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I walked into my class, saw the room filled with familiar 13-year-old faces of the 8th grade, and took my seat. I looked out of the window that reflects on tall gray buildings and busy roads that trap cars into traffic jams, in other words, ‘my home’, Beirut, Lebanon. Disgusted by the view, I turned away from the window and glanced at the board. I turned back to the board and reread the word that caught my attention. There was only one word on the board, in big block black letters: ‘Journey’.
Before I could turn to ask about the board, my teacher walked in. I could tell that he was excited about something. Simple as snow, he told us to pick up our pencils and write about a journey; a camping trip, a vacation, anything we’d like.
The way he said it made it seems as easy as picking up a paintbrush, gliding it across a paper and watching what the pretty colors create.
“Easy,” someone chanted from the back, “I’ll just write about that time at the Grand Canyon.”

Writing? Easy? Candidly, writing is as easy as life. A beautiful piece of writing has to be full of feelings, thoughts, and passion. However, writing is also one of the most powerful ardors that have been introduced to me in my life. I simply love writing, and there is no other way to say that.

What I mostly love about writing is that it is the opportunity to use my imagination, express my creativity, and build settings, dilemmas, and characters that I grow to love. This is why I do not enjoy writing memoirs; it blocks my imagination. I have to write about what really happened; I cannot expand it to reach where reality cannot, even though my writings are usually realistic fiction.

So what can I write about in an essay such as this one? I am a 13-year-old Lebanese girl that goes to an American school. Not much has happened in my life that is important enough to talk about, let alone call a journey.

I have been to the States plenty of times before, but mainly to Boston and Connecticut, and occasionally to New York. Do not get me wrong, I have had plenty of unforgettable experiences there that I will treasure forever, but none cultural, and most not related to travel. I have been to Paris, but I was young then, and I do not remember much about my experience there.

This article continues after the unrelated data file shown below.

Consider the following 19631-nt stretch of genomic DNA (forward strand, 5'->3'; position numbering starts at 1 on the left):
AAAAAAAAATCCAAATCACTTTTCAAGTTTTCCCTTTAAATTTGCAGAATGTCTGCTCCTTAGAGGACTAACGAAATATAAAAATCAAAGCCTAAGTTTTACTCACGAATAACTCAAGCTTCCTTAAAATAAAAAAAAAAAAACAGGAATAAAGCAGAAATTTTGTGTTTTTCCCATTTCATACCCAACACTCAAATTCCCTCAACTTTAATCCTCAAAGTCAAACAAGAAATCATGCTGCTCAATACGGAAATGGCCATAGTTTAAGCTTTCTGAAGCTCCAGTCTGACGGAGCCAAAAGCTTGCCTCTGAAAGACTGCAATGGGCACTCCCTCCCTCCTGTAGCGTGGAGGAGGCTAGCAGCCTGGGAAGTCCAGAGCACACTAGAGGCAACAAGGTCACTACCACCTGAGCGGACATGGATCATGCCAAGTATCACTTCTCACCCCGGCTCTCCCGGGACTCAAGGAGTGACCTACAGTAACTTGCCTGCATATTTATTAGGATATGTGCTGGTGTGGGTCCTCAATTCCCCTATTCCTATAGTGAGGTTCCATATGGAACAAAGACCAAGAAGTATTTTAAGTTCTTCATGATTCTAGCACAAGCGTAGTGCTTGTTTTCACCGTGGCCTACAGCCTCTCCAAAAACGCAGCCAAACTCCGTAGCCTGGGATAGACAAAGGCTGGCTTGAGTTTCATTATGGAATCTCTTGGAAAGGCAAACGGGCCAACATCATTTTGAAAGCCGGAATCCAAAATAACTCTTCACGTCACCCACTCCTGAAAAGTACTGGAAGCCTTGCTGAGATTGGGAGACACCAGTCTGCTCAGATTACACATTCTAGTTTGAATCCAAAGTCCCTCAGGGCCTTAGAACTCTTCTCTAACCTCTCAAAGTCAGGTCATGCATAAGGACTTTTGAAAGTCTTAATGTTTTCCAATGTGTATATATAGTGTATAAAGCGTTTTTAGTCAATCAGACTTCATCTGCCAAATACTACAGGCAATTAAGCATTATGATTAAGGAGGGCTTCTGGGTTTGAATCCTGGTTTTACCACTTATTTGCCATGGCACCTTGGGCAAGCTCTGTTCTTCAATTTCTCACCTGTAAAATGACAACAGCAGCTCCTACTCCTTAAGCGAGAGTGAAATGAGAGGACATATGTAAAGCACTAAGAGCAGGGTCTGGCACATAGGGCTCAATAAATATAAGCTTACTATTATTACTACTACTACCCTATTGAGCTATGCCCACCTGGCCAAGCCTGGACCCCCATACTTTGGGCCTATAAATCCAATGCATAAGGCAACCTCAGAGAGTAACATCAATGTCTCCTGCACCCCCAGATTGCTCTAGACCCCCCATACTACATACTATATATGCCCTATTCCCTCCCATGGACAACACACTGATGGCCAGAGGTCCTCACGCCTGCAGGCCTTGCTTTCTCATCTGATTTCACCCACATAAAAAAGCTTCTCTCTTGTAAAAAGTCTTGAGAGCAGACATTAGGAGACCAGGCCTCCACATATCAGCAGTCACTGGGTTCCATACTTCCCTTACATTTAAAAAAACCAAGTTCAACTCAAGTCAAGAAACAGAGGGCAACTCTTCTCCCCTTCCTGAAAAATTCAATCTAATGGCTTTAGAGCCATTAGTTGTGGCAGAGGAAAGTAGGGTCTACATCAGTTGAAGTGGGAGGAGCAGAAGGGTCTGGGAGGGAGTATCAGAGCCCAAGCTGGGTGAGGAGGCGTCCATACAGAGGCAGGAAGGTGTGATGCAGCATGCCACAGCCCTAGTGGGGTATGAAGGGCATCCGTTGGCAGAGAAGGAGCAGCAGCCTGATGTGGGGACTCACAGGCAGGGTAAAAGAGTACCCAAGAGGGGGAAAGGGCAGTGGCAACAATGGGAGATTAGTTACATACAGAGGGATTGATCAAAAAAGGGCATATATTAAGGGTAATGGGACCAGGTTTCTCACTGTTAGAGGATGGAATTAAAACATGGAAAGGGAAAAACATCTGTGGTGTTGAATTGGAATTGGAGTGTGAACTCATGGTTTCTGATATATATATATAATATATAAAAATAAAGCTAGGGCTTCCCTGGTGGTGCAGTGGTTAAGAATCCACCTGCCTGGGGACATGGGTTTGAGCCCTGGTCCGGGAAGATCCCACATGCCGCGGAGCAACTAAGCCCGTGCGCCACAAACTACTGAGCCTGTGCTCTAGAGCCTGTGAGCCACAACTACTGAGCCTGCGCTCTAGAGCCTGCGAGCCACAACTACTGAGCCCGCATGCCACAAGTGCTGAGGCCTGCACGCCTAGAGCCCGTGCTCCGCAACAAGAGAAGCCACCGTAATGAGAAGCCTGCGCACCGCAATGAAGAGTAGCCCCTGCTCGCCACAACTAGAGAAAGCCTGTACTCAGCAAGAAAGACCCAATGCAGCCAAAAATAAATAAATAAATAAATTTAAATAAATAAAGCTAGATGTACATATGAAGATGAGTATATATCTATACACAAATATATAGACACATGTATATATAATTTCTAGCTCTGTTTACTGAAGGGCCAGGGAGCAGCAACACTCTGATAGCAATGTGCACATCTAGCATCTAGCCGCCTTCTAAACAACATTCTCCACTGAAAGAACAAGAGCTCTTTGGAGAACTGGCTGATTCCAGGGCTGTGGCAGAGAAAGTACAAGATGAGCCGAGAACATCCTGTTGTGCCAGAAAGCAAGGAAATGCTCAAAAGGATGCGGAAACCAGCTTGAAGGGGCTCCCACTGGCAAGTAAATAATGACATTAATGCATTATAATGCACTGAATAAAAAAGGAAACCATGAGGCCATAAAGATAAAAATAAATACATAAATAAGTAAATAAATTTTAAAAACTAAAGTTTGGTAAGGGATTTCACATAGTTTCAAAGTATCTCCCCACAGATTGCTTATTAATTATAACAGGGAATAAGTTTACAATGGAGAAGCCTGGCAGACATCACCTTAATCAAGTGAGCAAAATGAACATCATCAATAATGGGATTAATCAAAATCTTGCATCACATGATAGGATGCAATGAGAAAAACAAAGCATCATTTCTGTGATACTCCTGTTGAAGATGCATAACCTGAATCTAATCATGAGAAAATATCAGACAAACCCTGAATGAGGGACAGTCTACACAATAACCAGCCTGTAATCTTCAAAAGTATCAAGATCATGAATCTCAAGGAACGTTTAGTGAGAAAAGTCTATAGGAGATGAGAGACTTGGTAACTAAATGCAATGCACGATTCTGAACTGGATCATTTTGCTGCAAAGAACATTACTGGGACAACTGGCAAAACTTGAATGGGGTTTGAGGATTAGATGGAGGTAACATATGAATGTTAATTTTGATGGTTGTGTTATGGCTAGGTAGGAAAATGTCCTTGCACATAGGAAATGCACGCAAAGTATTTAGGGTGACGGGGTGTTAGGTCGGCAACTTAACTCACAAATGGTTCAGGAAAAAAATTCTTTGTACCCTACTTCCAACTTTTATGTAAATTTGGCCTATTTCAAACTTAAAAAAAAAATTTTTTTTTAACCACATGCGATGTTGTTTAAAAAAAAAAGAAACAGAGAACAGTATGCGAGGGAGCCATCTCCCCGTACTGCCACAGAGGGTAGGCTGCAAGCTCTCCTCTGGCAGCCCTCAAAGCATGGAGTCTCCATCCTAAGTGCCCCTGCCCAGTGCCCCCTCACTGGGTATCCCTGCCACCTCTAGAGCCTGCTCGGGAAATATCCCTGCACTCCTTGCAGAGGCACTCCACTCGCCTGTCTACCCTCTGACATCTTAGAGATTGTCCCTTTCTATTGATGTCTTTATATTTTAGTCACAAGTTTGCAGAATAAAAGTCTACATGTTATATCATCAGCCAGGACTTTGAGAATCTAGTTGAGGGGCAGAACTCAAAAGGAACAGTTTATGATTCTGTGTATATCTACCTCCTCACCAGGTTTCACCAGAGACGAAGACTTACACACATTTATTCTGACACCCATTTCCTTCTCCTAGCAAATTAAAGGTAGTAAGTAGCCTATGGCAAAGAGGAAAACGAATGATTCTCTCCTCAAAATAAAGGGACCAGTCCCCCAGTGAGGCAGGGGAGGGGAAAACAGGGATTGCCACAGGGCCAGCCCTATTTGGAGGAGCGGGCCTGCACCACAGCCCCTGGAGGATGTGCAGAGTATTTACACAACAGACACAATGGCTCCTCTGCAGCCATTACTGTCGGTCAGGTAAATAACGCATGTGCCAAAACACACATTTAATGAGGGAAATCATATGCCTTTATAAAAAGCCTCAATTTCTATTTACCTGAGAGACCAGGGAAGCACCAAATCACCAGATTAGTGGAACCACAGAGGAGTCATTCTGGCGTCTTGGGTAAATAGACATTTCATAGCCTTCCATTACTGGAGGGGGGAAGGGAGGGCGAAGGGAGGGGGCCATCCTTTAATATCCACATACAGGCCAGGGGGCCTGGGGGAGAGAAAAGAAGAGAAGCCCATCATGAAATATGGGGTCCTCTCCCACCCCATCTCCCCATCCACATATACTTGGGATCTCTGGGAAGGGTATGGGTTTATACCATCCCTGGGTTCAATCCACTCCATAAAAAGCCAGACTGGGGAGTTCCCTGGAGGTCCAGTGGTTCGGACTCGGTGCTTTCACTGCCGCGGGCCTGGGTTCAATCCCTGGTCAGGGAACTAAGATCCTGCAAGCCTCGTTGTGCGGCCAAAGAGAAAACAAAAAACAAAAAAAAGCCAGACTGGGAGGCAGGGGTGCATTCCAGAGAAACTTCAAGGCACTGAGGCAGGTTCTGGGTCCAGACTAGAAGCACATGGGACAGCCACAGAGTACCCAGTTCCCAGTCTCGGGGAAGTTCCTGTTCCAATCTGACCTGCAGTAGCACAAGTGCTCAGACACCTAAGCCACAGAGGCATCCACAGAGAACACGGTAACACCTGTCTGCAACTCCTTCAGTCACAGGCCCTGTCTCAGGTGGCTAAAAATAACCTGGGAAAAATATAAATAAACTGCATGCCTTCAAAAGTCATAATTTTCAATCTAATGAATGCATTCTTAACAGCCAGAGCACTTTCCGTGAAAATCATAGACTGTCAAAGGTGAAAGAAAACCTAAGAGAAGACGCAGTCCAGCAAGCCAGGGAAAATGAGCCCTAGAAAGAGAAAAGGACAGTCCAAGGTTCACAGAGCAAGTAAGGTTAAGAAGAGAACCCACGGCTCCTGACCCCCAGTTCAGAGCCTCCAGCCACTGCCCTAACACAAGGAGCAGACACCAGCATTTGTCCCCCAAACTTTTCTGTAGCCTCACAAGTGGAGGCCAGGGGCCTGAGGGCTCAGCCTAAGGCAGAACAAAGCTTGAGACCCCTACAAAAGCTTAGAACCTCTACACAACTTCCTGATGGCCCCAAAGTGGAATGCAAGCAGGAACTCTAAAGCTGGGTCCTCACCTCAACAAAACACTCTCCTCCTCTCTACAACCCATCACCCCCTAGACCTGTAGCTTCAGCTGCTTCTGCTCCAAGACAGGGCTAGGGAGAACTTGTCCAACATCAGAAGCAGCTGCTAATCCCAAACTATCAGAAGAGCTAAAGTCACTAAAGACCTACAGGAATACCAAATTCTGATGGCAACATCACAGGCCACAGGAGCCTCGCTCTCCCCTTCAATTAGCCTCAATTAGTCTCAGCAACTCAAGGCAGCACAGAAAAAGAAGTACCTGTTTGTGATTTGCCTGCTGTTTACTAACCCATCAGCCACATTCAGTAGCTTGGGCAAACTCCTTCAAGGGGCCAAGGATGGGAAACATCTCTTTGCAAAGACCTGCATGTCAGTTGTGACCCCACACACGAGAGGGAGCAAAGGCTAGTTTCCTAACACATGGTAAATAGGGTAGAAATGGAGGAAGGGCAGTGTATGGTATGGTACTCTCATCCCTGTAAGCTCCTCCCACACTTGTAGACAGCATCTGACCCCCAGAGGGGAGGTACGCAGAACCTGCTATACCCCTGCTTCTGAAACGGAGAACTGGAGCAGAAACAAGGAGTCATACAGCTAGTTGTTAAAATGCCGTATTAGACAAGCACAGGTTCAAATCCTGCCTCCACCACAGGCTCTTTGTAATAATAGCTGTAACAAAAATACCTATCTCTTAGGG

I turned back to the window and studied its view to pass time. What I saw was extremely predictable. It is probably all you will ever see in Lebanon.

An old fat sweaty woman in cheap pajamas on a small tight balcony, setting her laundry out to dry.

My sight fled down the road.

Two males that look like they are at their mid-teens, about 16 years old, I assumed. Of course, they were smoking, no surprise there. They were leaning on a black motorcycle, even though they are obviously much too young to have a license. One of them said something, the other shoved him, and they got into a fight.
The whole class looked up, interrupted by the sound of the two guy’s cursing. Our teacher told us to get back to work.
When I turned back to the window, I saw the two guys driving away on the motorcycle.
How typical of the Lebanese.
Right then, I got my idea of a journey.
How many papers have been written about a young girl’s life in Lebanon, where officers walk into unpermitted DVD stores to buy pirated movies, and in which the traffic police cross the speed limit.
Lebanon is a challenge to live in.
It is actually pretty sad. I sit here, year after year, and watch my country regress.
One memory that really broke my heart and caused me to resent Lebanon was when Lebanon took something away from me, something that meant the world for me, probably even more than the world.
It tried to take away the meaning and memories of my favorite windows view.

Looking out my favorite window, I see time passing. I see my past, my future, my life. This place has always been here. It watched me blow balloons for my 5th birthday, it watched me plant Jasmines and Roses with my grandma when I was seven, it watched me sing my heart out on the swing when I was ten, and it watched me walk through it at night, thoughtfully.

This is the small hidden window that not many people would care much about in the corner of my Grandma Aziza’s kitchen. This window looks out on the lovely garden that once existed, and this window has watched me cry my heart out when strangers bought this garden and carelessly tore down the home of my childhood. We called it the Jasmine Garden, ‘Yasmina’ in Arabic, and that is how I got my name. There is no Jasmine Garden anymore.